•The Higher Education Business: the Winning Recipe and the Digital Degree, The Economist June 2014
•E-learning methodologies: A guide for designing and developing e-learning courses, FAO 2011.
This guide was prepared in the context of the FAO Trust Fund Project GCP/GLO/279/GER entitled: « Improving the abilities of Regional Organizations to develop, implement and monitor food security training programmes ».
•Aggarwal R, Gupte N, Kass N, Taylor H, Ali J, Bhan A, Aggarwal A, Sisson SD, Kanchanaraksa S, McKenzie-White J, McGready J, Miotti P, Bollinger RC. 2011. A comparison of online versus on-site training in health research methodology: a randomized study. BMC Med Educ. 11:37.
On-line and on-site training formats led to marked and similar improvements of knowledge in Biostatistics and Research Ethics. This, combined with logistical and cost advantages of on-line training, may make on-line courses particularly useful for expanding health research capacity in resource-limited settings.
•Choules AP. 2007. The use of elearning in medical education: a review of the current situation. Postgrad Med J 83:212-216.
This article endeavours to review the current « state of the art2 in use of elearning and its role in medical education alongside non-electronic methods-a combination that is currently referred to as « blended » learning.
•Ruiz J.G., Candler C., Teasdale T.A. 2007. Peer reviewing eLearning: opportunities, challenges, and solutions. Acad. Med. 82:503-507.
The authors contrast peer review of eLearning materials with that of print materials, describe peer review issues regarding eLearning materials, propose approaches to address the challenges of peer review of eLearning materials, and outline directions for refinement of the eLearning peer review process.
•Chan C.H., Robbins L.I. 2006. eLearning systems: promises and pitfalls. Acad Psychiatry. 30:491-7.
The authors review the Instructional System Design process, focusing on ADDIE (Analysis, Design, Development, Implementation, and Evaluation) and discuss two representative eLearning projects used in psychiatric education, discussing the planning, work, and assessment required and then draw conclusions about the role of eLearning systems should have within the broader context of teaching and learning.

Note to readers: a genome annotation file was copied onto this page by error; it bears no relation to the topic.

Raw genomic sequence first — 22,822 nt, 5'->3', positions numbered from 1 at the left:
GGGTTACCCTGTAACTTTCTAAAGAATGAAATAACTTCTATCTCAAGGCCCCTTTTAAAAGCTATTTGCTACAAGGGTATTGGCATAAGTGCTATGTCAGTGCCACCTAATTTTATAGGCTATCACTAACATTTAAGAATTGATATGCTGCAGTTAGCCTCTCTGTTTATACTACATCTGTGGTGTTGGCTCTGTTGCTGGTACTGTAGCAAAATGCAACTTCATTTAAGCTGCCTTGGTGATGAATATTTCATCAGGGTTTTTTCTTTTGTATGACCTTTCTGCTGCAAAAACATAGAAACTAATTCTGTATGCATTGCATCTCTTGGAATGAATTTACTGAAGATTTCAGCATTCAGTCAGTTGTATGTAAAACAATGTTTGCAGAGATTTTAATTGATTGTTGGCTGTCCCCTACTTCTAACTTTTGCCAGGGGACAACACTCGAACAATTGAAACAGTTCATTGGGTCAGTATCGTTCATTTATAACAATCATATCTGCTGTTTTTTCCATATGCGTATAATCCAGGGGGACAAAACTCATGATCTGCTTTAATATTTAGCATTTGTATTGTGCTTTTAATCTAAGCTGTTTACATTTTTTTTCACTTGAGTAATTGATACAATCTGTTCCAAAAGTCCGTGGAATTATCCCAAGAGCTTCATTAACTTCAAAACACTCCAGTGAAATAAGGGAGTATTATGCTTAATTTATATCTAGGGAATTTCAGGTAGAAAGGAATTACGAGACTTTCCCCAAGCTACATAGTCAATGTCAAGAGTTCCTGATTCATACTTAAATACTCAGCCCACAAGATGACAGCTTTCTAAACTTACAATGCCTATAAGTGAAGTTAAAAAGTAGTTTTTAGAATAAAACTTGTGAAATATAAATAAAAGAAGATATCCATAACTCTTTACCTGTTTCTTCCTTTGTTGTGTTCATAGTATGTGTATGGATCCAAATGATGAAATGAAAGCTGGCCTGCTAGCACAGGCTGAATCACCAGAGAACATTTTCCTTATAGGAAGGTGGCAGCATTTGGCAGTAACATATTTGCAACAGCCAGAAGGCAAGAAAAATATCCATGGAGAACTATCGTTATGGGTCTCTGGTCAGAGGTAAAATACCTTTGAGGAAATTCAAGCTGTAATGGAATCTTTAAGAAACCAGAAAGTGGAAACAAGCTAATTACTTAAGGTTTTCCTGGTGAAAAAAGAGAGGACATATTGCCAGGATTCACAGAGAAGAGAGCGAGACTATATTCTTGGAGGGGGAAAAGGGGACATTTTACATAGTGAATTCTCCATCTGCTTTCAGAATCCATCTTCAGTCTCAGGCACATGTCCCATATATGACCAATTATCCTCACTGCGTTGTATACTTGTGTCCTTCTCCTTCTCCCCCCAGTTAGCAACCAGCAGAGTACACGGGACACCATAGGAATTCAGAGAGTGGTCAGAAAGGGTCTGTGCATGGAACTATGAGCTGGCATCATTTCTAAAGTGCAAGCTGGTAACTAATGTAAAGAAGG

•Debard N., Py P., Kraehenbuhl J.P., Fuchs J. 2005. The influence of the Internet on immunology education. Nature Reviews Immunology 5:736-740.
Debard and colleagues describe the advantages and challenges of developing eLearning approaches toteach basic and applied immunology.
•Rossier M. 2009. A Concept for eLearning postgraduate and continuous education in laboratory medicine, Pipette, 06: 16-19
•Rossier M. 2010. Hematology Training Center Pipette, 05: 12-15
•Boeynaems, Canivet C, Chan A, Clarke MJ, Cornu C, Daemen E Demotes J, De Nys K, Hirst B, Hundt F, Kassai B , Kerpel-Fronius S, Kiessig S, Klech, H, Kraehenbuhl JP, Lafolie P, Lucht M, Nies D, Pauli-Magnus C, Peters B, Schaltenbrand R, Stockis A, Stykova M, Verheus N and Klingmann I. 2013. A European approach to clinical investigator training. Front Pharmacol. 4:112
•Rossier B.C., Kraehenbuhl J.P., Rossier M. 2014. Place de l’enseignement à distance dans l’éducation et la formation du chercheur, Médecine/Science 30: 603-4
Bernard Rossier and colleagues describe two eTraining approaches: Massive Open Online Courses (MOOC) and Customized OnLine training (COLT), the latter being extensively used by the HSeT Foundation.
•Bourhy H, Troupin C, Faye O, Meslin FX, Abela-Ridder B, Sall AA, Kraehenbuhl JP. 2015. Customized online and onsite training for rabies control officers .Bull World Health Organ. 2015 93:503-506
A combination of customized online (COLT) and onsite training is suitable for teaching disease-control personnel in low-income countries. Participation in COLT-based courses enables trainees to advocate for the development of national disease-control strategies. Mentoring is needed to develop a strong network of experts in similar settings